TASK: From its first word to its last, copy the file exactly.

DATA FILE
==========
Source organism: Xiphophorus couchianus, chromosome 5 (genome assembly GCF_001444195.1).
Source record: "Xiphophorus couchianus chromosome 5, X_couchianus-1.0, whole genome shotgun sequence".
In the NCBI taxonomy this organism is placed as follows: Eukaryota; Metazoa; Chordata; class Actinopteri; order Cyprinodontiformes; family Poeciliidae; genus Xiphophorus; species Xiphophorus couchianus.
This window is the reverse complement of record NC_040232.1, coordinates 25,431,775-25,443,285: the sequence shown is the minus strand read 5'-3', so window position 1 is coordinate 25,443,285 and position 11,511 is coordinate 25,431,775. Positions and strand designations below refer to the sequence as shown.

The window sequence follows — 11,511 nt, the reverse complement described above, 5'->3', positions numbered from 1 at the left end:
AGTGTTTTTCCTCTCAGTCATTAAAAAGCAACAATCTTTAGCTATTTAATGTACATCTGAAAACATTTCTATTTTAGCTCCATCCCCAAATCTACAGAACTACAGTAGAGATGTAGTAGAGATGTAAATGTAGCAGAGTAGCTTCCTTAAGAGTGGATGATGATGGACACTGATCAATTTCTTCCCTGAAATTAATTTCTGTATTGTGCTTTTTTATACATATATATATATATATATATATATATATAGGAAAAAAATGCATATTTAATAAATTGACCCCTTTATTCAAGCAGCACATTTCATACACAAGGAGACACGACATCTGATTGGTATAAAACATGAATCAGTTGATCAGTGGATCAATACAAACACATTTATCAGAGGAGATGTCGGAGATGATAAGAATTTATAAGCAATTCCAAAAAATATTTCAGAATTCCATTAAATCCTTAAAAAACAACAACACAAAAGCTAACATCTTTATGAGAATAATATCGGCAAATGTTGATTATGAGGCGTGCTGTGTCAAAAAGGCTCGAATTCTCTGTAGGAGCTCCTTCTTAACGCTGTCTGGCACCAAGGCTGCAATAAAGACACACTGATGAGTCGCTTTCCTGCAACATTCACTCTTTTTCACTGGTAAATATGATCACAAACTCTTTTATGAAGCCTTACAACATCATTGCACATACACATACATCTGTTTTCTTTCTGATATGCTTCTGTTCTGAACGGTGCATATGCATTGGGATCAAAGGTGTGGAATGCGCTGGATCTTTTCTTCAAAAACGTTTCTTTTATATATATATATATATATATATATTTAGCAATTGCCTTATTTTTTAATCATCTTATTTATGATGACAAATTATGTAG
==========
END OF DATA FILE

Source organism: Xiphophorus couchianus, chromosome 5 (genome assembly GCF_001444195.1).
Source record: "Xiphophorus couchianus chromosome 5, X_couchianus-1.0, whole genome shotgun sequence".
In the NCBI taxonomy this organism is placed as follows: Eukaryota; Metazoa; Chordata; class Actinopteri; order Cyprinodontiformes; family Poeciliidae; genus Xiphophorus; species Xiphophorus couchianus.
This window is the reverse complement of record NC_040232.1, coordinates 25,431,775-25,443,285: the sequence shown is the minus strand read 5'-3', so window position 1 is coordinate 25,443,285 and position 11,511 is coordinate 25,431,775. Positions and strand designations below refer to the sequence as shown.

The window sequence follows — 11,511 nt, the reverse complement described above, 5'->3', positions numbered from 1 at the left end:
AGTGTTTTTCCTCTCAGTCATTAAAAAGCAACAATCTTTAGCTATTTAATGTACATCTGAAAACATTTCTATTTTAGCTCCATCCCCAAATCTACAGAACTACAGTAGAGATGTAGTAGAGATGTAAATGTAGCAGAGTAGCTTCCTTAAGAGTGGATGATGATGGACACTGATCAATTTCTTCCCTGAAATTAATTTCTGTATTGTGCTTTTTTATACATATATATATATATATATATATATATATAGGAAAAAAATGCATATTTAATAAATTGACCCCTTTATTCAAGCAGCACATTTCATACACAAGGAGACACGACATCTGATTGGTATAAAACATGAATCAGTTGATCAGTGGATCAATACAAACACATTTATCAGAGGAGATGTCGGAGATGATAAGAATTTATAAGCAATTCCAAAAAATATTTCAGAATTCCATTAAATCCTTAAAAAACAACAACACAAAAGCTAACATCTTTATGAGAATAATATCGGCAAATGTTGATTATGAGGCGTGCTGTGTCAAAAAGGCTCGAATTCTCTGTAGGAGCTCCTTCTTAACGCTGTCTGGCACCAAGGCTGCAATAAAGACACACTGATGAGTCGCTTTCCTGCAACATTCACTCTTTTTCACTGGTAAATATGATCACAAACTCTTTTATGAAGCCTTACAACATCATTGCACATACACATACATCTGTTTTCTTTCTGATATGCTTCTGTTCTGAACGGTGCATATGCATTGGGATCAAAGGTGTGGAATGCGCTGGATCTTTTCTTCAAAAACGTTTCTTTTATATATATATATATATATATATATTTAGCAATTGCCTTATTTTTTAATCATCTTATTTATGATGACAAATTATGTAG